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First one that comes to mind was when my girlfriend distracted me in a pleasant way. Ended up boiling the weizen for 3 hours by the time I pitched the cube and resanitised it.
Talk yourself up much?

are you sure you dont mean 3 MINUTES? :icon_chickcheers:
 

benno1973

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I recently brewed a double batch of english bitter with some Styrian Goldings. After draining 40L into the fermenters, there was still some left in the kettle so I drained that into 2 x 750ml PET bottles to use as yeast starters. The fermented beer was lovely, but a month later I still had these yeast starters sitting in the fridge so I got them out, put some cheesecloth over them and sat them in the kitchen and the laundry to see what wild stuff was floating by that might ferment them.

Surprisingly (or maybe unsurprisingly for some) they took off after a day or so, fermenting so vigorously that they overflowed the bottle. After they'd settled down, I forgot about them for a couple of months till my wife mentioned that perhaps I should do something with them. I chilled them, decanted them into new PET bottles and carbonated them with a carbonator cap.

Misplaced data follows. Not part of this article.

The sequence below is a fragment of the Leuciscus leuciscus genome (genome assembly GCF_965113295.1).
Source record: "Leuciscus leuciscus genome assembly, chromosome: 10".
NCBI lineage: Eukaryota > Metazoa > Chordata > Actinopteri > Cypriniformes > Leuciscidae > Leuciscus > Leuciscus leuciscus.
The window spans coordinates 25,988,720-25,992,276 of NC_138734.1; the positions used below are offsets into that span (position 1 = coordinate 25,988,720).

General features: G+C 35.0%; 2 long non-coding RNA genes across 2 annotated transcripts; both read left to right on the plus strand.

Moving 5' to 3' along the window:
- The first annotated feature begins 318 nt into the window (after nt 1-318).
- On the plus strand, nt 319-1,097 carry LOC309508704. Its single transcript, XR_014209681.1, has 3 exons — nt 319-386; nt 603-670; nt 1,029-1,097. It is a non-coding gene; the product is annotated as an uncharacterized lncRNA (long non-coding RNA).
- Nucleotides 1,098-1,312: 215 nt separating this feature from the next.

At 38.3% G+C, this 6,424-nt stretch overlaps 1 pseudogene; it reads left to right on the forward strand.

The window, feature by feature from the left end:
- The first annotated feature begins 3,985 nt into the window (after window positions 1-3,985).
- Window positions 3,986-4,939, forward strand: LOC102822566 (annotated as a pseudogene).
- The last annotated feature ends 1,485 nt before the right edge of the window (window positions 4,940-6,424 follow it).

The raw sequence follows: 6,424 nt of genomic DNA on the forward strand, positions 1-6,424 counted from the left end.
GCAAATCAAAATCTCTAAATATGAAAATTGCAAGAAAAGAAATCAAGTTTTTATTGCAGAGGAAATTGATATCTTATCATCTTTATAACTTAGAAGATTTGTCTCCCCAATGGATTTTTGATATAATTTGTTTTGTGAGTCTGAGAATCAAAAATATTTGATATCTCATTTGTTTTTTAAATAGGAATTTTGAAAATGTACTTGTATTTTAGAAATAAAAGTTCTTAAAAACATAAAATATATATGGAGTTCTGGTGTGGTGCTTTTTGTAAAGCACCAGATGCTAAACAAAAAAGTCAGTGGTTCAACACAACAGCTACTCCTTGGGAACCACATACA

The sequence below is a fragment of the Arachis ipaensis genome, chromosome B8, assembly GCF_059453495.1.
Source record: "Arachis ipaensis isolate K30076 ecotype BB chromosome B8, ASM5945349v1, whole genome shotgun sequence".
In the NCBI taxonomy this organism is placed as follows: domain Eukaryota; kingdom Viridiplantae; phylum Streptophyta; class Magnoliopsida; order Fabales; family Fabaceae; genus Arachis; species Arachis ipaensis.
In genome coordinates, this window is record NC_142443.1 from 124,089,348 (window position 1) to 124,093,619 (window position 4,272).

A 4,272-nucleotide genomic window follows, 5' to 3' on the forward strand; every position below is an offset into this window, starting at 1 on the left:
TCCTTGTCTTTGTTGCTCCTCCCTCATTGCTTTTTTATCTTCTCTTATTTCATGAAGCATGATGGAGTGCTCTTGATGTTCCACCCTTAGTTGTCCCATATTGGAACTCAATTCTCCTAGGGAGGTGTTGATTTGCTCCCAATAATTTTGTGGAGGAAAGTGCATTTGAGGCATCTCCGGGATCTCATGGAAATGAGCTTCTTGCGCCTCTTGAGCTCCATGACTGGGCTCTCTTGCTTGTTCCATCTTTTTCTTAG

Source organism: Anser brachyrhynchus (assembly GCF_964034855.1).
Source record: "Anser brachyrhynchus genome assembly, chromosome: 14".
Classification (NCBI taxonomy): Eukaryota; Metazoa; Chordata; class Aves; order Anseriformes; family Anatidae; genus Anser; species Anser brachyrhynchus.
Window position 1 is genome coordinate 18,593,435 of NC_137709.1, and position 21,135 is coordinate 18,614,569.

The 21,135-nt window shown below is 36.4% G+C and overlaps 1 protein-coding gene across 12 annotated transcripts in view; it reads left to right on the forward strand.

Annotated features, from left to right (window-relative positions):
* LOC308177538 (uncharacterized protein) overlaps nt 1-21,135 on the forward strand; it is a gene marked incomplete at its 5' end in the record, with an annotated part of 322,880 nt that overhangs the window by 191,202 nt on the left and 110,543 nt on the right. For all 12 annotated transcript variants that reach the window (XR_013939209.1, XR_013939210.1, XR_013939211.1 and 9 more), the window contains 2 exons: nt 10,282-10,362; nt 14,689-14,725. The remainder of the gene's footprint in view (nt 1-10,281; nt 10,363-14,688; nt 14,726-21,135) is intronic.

They were actually pretty good, with some stonefruit flavours and a bit of complexity. The beer wasn't originally designed to be a sour beer, and was probably too bitter to be the perfect canvas for the experiment, but it was great to know what comes of wild yeast experimentation.

As an aside, I have an APA on tap that, in theory should be great (fresh new season Amarillo and a tried and true grain bill), but unfortunately has an overwhelming pepperiness that makes it almost undrinkable. Last night I added a shot of Stones Green Ginger Wine to my glass, and it actually tastes quite good, complements the peppery flavour quite well. So I think I'll 'fortify' the keg with some Stones and see if it salvages the beer.